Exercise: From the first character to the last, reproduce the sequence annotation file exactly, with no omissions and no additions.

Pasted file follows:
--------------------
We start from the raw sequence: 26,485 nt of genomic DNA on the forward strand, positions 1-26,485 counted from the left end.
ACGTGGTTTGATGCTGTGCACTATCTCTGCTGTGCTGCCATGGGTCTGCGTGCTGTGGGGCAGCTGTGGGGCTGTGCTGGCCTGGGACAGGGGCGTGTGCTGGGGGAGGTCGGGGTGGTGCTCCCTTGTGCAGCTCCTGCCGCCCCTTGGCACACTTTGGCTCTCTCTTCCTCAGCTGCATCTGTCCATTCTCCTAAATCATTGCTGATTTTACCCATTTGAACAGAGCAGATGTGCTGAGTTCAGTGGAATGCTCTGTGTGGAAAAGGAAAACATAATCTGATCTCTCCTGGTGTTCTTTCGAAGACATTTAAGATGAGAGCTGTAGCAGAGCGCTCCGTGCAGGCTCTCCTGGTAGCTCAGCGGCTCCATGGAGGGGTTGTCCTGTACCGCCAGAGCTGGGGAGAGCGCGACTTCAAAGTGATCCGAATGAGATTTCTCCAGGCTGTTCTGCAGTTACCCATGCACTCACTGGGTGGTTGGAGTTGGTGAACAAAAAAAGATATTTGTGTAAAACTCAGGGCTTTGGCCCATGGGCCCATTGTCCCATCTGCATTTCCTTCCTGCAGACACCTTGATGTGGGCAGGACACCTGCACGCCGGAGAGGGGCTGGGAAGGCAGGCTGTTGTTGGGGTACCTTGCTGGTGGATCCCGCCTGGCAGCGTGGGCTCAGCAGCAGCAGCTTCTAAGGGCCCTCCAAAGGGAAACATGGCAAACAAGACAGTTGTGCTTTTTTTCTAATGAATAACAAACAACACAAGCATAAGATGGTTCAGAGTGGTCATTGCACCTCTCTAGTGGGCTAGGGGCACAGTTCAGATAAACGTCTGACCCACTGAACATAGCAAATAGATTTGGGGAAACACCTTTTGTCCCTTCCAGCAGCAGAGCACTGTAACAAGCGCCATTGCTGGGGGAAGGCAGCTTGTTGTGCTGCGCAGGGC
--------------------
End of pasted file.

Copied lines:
We start from the raw sequence: 26,485 nt of genomic DNA on the forward strand, positions 1-26,485 counted from the left end.
ACGTGGTTTGATGCTGTGCACTATCTCTGCTGTGCTGCCATGGGTCTGCGTGCTGTGGGGCAGCTGTGGGGCTGTGCTGGCCTGGGACAGGGGCGTGTGCTGGGGGAGGTCGGGGTGGTGCTCCCTTGTGCAGCTCCTGCCGCCCCTTGGCACACTTTGGCTCTCTCTTCCTCAGCTGCATCTGTCCATTCTCCTAAATCATTGCTGATTTTACCCATTTGAACAGAGCAGATGTGCTGAGTTCAGTGGAATGCTCTGTGTGGAAAAGGAAAACATAATCTGATCTCTCCTGGTGTTCTTTCGAAGACATTTAAGATGAGAGCTGTAGCAGAGCGCTCCGTGCAGGCTCTCCTGGTAGCTCAGCGGCTCCATGGAGGGGTTGTCCTGTACCGCCAGAGCTGGGGAGAGCGCGACTTCAAAGTGATCCGAATGAGATTTCTCCAGGCTGTTCTGCAGTTACCCATGCACTCACTGGGTGGTTGGAGTTGGTGAACAAAAAAAGATATTTGTGTAAAACTCAGGGCTTTGGCCCATGGGCCCATTGTCCCATCTGCATTTCCTTCCTGCAGACACCTTGATGTGGGCAGGACACCTGCACGCCGGAGAGGGGCTGGGAAGGCAGGCTGTTGTTGGGGTACCTTGCTGGTGGATCCCGCCTGGCAGCGTGGGCTCAGCAGCAGCAGCTTCTAAGGGCCCTCCAAAGGGAAACATGGCAAACAAGACAGTTGTGCTTTTTTTCTAATGAATAACAAACAACACAAGCATAAGATGGTTCAGAGTGGTCATTGCACCTCTCTAGTGGGCTAGGGGCACAGTTCAGATAAACGTCTGACCCACTGAACATAGCAAATAGATTTGGGGAAACACCTTTTGTCCCTTCCAGCAGCAGAGCACTGTAACAAGCGCCATTGCTGGGGGAAGGCAGCTTGTTGTGCTGCGCAGGGC